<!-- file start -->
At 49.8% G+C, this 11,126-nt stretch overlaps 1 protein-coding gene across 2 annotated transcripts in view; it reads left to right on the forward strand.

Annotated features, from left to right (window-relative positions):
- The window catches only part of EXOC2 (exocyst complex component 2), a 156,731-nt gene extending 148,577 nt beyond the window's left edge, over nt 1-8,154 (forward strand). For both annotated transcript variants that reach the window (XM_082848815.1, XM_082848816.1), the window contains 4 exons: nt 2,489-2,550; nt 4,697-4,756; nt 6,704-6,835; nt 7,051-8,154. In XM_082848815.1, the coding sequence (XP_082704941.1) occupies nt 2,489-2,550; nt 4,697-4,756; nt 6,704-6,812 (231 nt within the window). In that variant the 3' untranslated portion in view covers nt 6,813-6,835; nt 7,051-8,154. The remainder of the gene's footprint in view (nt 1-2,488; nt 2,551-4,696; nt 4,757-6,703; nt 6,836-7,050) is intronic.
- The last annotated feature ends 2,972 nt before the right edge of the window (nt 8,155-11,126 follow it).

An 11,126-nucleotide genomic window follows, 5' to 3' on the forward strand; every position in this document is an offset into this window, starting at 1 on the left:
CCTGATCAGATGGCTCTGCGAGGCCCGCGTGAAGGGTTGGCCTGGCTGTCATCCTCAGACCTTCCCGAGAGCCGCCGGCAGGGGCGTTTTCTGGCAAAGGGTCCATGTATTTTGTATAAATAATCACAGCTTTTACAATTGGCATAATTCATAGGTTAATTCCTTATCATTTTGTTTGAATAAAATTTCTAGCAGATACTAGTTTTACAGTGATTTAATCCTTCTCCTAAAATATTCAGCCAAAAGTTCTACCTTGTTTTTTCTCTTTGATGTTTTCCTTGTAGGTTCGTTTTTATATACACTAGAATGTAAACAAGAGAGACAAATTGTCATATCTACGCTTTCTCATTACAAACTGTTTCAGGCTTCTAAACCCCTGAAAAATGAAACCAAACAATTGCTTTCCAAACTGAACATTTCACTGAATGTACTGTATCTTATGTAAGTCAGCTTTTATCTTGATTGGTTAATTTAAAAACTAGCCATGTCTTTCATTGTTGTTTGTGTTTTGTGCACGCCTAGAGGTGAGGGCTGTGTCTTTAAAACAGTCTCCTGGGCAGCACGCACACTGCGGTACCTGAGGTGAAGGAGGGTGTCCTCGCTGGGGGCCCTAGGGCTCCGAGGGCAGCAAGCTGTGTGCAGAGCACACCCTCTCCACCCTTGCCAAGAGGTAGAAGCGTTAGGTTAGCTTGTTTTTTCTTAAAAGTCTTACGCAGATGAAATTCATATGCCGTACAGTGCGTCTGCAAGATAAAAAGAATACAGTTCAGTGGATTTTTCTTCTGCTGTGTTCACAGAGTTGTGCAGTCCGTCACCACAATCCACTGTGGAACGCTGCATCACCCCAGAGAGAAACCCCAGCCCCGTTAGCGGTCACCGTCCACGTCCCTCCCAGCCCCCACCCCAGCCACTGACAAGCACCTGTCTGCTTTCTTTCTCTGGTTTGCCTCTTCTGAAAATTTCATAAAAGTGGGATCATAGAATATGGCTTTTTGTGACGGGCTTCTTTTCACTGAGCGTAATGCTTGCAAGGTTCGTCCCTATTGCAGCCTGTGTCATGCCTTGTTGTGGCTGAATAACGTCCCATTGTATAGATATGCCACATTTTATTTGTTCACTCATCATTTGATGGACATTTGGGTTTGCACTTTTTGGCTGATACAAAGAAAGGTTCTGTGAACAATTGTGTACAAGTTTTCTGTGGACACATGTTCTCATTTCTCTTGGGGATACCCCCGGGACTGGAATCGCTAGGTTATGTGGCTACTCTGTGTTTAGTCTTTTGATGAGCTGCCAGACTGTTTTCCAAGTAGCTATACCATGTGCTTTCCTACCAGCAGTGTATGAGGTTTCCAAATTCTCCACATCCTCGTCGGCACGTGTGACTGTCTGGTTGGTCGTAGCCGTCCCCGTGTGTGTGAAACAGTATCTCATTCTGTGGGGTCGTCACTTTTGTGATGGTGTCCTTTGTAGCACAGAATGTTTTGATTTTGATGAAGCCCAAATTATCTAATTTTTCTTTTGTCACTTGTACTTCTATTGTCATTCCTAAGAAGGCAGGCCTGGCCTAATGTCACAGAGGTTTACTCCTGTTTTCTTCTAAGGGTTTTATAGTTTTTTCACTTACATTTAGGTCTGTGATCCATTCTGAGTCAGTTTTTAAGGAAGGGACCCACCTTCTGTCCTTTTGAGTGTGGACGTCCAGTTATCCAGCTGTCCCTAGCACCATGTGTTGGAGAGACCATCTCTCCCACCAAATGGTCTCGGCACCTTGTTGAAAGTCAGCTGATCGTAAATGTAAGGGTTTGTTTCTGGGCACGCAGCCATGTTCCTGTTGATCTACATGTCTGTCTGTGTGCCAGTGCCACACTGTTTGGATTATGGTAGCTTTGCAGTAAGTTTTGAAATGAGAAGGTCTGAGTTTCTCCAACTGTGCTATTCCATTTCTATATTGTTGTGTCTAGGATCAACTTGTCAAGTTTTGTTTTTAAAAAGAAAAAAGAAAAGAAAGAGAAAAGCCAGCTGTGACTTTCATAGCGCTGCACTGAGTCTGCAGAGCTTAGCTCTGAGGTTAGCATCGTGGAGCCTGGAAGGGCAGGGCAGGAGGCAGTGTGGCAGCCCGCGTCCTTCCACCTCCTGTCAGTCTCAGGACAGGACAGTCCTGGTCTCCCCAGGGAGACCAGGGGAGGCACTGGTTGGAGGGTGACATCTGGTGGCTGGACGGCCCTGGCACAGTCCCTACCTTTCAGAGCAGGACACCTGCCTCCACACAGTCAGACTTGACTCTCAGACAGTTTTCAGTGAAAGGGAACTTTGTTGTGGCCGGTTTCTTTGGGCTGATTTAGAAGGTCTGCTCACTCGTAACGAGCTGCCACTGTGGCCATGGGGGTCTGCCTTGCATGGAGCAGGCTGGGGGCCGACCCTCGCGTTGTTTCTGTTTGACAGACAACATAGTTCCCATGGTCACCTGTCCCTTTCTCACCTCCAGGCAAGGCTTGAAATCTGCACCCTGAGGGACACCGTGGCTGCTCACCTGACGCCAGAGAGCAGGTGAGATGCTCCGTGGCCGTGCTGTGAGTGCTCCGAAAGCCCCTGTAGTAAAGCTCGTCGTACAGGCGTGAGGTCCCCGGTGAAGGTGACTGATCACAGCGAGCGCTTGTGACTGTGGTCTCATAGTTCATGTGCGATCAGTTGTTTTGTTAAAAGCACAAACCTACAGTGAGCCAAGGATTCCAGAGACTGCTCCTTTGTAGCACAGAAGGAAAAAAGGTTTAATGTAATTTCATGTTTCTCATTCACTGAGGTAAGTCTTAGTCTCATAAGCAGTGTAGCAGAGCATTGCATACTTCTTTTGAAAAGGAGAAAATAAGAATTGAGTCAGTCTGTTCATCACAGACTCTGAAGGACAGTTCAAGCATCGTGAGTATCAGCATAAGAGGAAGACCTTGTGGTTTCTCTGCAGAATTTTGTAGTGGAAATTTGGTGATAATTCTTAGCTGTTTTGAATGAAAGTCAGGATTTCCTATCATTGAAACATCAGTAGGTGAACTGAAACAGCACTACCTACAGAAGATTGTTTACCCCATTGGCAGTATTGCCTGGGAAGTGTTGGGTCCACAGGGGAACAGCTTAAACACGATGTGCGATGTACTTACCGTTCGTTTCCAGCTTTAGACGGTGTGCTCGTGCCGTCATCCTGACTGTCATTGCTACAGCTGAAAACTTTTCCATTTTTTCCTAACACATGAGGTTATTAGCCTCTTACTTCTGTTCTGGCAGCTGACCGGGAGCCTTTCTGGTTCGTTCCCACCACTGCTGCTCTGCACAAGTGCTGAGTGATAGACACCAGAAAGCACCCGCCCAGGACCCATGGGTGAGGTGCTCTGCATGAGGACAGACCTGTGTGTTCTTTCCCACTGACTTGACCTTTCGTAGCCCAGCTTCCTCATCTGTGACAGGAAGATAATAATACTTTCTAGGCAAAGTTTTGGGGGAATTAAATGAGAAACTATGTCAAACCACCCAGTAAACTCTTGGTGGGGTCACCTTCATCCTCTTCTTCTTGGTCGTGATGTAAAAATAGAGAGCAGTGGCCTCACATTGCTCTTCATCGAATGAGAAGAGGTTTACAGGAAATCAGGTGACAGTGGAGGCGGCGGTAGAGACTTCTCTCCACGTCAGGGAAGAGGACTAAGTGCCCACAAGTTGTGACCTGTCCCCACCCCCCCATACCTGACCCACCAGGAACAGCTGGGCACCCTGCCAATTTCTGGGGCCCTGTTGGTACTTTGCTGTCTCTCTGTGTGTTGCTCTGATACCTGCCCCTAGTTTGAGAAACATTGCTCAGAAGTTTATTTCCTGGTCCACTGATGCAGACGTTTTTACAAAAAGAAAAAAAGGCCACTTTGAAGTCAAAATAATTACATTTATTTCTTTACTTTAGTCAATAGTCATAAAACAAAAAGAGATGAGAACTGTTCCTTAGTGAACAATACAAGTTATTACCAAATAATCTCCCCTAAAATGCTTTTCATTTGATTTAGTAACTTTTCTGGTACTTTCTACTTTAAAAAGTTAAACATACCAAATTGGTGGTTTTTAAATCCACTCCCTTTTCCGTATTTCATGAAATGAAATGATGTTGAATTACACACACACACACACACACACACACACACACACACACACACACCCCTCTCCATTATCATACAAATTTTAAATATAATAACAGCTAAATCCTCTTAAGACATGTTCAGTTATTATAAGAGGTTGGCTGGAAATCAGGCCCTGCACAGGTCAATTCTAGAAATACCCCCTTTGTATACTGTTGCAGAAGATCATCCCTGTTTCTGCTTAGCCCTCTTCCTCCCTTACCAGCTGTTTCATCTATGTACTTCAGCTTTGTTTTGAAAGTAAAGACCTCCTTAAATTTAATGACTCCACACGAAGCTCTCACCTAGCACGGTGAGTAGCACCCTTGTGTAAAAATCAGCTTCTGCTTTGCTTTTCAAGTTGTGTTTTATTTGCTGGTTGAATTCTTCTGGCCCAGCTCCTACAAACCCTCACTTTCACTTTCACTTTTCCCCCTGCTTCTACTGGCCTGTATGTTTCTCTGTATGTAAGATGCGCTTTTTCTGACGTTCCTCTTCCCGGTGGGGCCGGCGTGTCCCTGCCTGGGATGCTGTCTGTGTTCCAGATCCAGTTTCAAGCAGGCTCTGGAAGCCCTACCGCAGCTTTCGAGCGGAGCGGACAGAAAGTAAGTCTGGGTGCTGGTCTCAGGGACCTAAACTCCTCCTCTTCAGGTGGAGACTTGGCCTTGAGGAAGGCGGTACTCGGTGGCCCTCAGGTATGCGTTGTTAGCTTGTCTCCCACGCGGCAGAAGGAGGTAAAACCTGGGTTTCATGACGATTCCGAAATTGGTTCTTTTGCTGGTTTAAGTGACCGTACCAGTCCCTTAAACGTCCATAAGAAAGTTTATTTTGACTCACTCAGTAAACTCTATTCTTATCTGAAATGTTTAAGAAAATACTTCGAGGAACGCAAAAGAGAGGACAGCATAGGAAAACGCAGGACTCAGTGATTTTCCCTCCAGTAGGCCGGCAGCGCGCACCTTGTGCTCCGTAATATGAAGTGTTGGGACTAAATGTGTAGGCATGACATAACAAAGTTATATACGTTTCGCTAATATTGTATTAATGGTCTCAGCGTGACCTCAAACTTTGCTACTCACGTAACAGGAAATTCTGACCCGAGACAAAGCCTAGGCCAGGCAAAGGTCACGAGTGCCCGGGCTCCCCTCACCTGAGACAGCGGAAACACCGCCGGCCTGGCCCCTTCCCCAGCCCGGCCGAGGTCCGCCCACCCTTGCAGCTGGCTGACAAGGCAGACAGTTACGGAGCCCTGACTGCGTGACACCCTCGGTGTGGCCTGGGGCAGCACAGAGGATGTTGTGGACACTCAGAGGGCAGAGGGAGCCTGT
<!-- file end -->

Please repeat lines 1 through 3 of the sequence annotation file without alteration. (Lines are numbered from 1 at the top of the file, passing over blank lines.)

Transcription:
At 49.8% G+C, this 11,126-nt stretch overlaps 1 protein-coding gene across 2 annotated transcripts in view; it reads left to right on the forward strand.

Annotated features, from left to right (window-relative positions):
- The window catches only part of EXOC2 (exocyst complex component 2), a 156,731-nt gene extending 148,577 nt beyond the window's left edge, over nt 1-8,154 (forward strand). For both annotated transcript variants that reach the window (XM_082848815.1, XM_082848816.1), the window contains 4 exons: nt 2,489-2,550; nt 4,697-4,756; nt 6,704-6,835; nt 7,051-8,154. In XM_082848815.1, the coding sequence (XP_082704941.1) occupies nt 2,489-2,550; nt 4,697-4,756; nt 6,704-6,812 (231 nt within the window). In that variant the 3' untranslated portion in view covers nt 6,813-6,835; nt 7,051-8,154. The remainder of the gene's footprint in view (nt 1-2,488; nt 2,551-4,696; nt 4,757-6,703; nt 6,836-7,050) is intronic.